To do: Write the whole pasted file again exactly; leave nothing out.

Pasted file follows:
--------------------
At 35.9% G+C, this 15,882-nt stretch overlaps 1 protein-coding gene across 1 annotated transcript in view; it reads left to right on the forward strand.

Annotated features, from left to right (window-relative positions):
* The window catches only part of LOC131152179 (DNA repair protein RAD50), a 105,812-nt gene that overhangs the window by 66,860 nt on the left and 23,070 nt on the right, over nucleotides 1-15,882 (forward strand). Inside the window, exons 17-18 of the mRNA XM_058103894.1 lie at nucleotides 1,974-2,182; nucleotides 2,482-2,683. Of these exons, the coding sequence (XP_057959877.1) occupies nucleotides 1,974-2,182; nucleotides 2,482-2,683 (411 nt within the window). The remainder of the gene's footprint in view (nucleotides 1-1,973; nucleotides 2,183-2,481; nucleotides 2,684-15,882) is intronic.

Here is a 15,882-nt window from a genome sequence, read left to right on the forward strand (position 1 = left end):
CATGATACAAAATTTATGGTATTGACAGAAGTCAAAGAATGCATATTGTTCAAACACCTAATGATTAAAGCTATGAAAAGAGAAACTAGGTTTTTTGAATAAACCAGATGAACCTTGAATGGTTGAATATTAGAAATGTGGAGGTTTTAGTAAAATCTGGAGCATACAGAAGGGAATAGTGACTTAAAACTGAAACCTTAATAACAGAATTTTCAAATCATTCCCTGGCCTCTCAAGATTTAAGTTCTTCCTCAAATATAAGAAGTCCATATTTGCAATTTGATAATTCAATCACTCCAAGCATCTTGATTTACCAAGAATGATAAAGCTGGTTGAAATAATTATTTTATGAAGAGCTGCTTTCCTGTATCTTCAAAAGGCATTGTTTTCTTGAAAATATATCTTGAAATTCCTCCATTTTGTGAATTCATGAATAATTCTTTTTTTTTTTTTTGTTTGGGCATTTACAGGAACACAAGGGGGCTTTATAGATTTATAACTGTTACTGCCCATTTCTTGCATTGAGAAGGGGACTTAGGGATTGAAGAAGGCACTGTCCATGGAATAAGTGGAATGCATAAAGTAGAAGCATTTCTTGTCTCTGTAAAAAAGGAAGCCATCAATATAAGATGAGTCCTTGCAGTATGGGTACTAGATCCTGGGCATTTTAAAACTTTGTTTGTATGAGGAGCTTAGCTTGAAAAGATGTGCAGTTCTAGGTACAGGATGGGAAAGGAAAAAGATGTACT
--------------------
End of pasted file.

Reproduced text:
At 35.9% G+C, this 15,882-nt stretch overlaps 1 protein-coding gene across 1 annotated transcript in view; it reads left to right on the forward strand.

Annotated features, from left to right (window-relative positions):
* The window catches only part of LOC131152179 (DNA repair protein RAD50), a 105,812-nt gene that overhangs the window by 66,860 nt on the left and 23,070 nt on the right, over nucleotides 1-15,882 (forward strand). Inside the window, exons 17-18 of the mRNA XM_058103894.1 lie at nucleotides 1,974-2,182; nucleotides 2,482-2,683. Of these exons, the coding sequence (XP_057959877.1) occupies nucleotides 1,974-2,182; nucleotides 2,482-2,683 (411 nt within the window). The remainder of the gene's footprint in view (nucleotides 1-1,973; nucleotides 2,183-2,481; nucleotides 2,684-15,882) is intronic.

Here is a 15,882-nt window from a genome sequence, read left to right on the forward strand (position 1 = left end):
CATGATACAAAATTTATGGTATTGACAGAAGTCAAAGAATGCATATTGTTCAAACACCTAATGATTAAAGCTATGAAAAGAGAAACTAGGTTTTTTGAATAAACCAGATGAACCTTGAATGGTTGAATATTAGAAATGTGGAGGTTTTAGTAAAATCTGGAGCATACAGAAGGGAATAGTGACTTAAAACTGAAACCTTAATAACAGAATTTTCAAATCATTCCCTGGCCTCTCAAGATTTAAGTTCTTCCTCAAATATAAGAAGTCCATATTTGCAATTTGATAATTCAATCACTCCAAGCATCTTGATTTACCAAGAATGATAAAGCTGGTTGAAATAATTATTTTATGAAGAGCTGCTTTCCTGTATCTTCAAAAGGCATTGTTTTCTTGAAAATATATCTTGAAATTCCTCCATTTTGTGAATTCATGAATAATTCTTTTTTTTTTTTTTGTTTGGGCATTTACAGGAACACAAGGGGGCTTTATAGATTTATAACTGTTACTGCCCATTTCTTGCATTGAGAAGGGGACTTAGGGATTGAAGAAGGCACTGTCCATGGAATAAGTGGAATGCATAAAGTAGAAGCATTTCTTGTCTCTGTAAAAAAGGAAGCCATCAATATAAGATGAGTCCTTGCAGTATGGGTACTAGATCCTGGGCATTTTAAAACTTTGTTTGTATGAGGAGCTTAGCTTGAAAAGATGTGCAGTTCTAGGTACAGGATGGGAAAGGAAAAAGATGTACT